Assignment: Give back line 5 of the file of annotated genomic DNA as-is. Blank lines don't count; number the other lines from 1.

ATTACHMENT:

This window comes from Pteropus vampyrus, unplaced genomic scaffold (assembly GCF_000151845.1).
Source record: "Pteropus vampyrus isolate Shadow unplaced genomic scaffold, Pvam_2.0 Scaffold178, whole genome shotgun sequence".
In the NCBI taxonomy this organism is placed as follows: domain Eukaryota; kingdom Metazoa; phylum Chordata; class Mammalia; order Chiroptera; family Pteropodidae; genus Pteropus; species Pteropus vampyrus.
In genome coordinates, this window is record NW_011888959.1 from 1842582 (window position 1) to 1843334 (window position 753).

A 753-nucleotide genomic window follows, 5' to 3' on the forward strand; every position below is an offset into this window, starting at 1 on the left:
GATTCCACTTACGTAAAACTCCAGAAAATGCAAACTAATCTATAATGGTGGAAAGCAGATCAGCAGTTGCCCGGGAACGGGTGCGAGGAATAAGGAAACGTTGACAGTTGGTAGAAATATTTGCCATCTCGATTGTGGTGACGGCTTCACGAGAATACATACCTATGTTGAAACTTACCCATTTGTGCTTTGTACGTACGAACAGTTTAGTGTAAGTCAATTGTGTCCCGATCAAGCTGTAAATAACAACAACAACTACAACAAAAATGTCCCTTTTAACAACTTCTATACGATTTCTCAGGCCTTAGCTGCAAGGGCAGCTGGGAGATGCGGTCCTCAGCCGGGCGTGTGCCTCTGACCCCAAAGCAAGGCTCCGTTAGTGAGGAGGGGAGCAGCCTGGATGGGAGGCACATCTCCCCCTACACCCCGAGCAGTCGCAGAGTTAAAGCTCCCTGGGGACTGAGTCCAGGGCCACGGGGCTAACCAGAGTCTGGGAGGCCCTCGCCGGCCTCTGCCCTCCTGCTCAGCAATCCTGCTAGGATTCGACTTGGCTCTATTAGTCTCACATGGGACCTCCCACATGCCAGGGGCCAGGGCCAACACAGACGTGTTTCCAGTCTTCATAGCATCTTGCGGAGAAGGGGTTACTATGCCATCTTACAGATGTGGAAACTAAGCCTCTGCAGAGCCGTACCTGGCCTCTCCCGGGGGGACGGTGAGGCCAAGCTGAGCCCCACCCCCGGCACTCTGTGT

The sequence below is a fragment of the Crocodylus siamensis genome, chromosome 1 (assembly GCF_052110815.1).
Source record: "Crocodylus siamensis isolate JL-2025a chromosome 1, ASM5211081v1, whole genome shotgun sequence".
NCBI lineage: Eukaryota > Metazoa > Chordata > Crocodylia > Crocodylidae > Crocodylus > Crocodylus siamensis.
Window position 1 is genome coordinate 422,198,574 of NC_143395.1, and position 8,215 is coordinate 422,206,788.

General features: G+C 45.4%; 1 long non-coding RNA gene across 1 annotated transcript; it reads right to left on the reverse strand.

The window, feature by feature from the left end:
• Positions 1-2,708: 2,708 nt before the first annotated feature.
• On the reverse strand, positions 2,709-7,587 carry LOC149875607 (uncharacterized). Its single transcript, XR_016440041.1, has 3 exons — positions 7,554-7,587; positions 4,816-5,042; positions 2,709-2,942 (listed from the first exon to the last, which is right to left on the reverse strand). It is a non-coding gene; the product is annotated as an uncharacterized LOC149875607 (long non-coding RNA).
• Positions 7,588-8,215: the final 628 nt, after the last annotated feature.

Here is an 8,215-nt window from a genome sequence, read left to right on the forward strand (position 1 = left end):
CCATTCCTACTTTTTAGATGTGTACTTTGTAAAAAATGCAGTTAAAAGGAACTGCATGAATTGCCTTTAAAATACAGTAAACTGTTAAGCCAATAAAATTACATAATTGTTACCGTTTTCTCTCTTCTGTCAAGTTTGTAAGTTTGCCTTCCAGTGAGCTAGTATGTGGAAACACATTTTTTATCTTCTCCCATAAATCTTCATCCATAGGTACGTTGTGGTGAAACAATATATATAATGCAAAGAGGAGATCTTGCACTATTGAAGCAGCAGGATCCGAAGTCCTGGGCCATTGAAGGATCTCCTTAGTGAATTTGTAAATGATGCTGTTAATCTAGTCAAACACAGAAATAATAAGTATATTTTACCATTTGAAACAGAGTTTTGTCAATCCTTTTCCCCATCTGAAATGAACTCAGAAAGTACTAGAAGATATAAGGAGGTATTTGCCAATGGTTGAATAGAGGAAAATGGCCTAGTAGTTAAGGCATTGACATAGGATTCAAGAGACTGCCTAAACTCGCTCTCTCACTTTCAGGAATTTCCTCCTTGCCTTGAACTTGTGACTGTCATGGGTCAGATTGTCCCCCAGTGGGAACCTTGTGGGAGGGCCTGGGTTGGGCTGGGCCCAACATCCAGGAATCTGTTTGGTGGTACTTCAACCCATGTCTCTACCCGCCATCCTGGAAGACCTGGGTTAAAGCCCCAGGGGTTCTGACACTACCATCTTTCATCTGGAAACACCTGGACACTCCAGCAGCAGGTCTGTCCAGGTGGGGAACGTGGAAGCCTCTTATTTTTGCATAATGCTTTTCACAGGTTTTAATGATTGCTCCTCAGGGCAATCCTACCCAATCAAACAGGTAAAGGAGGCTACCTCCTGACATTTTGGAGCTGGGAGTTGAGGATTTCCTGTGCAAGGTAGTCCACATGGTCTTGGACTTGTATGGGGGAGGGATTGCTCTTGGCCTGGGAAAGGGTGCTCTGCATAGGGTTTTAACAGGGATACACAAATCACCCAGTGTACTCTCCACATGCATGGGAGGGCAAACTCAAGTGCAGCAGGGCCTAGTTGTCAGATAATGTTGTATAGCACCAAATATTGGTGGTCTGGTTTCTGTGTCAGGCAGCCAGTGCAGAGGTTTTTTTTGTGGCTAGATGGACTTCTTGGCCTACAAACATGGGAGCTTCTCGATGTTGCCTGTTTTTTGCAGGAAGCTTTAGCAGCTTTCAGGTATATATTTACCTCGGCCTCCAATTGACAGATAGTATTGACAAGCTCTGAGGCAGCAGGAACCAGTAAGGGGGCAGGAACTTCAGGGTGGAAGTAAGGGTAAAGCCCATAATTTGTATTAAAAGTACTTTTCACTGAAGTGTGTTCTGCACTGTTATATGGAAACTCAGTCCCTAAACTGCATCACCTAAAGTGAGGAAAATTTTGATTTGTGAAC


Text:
A 753-nucleotide genomic window follows, 5' to 3' on the forward strand; every position below is an offset into this window, starting at 1 on the left: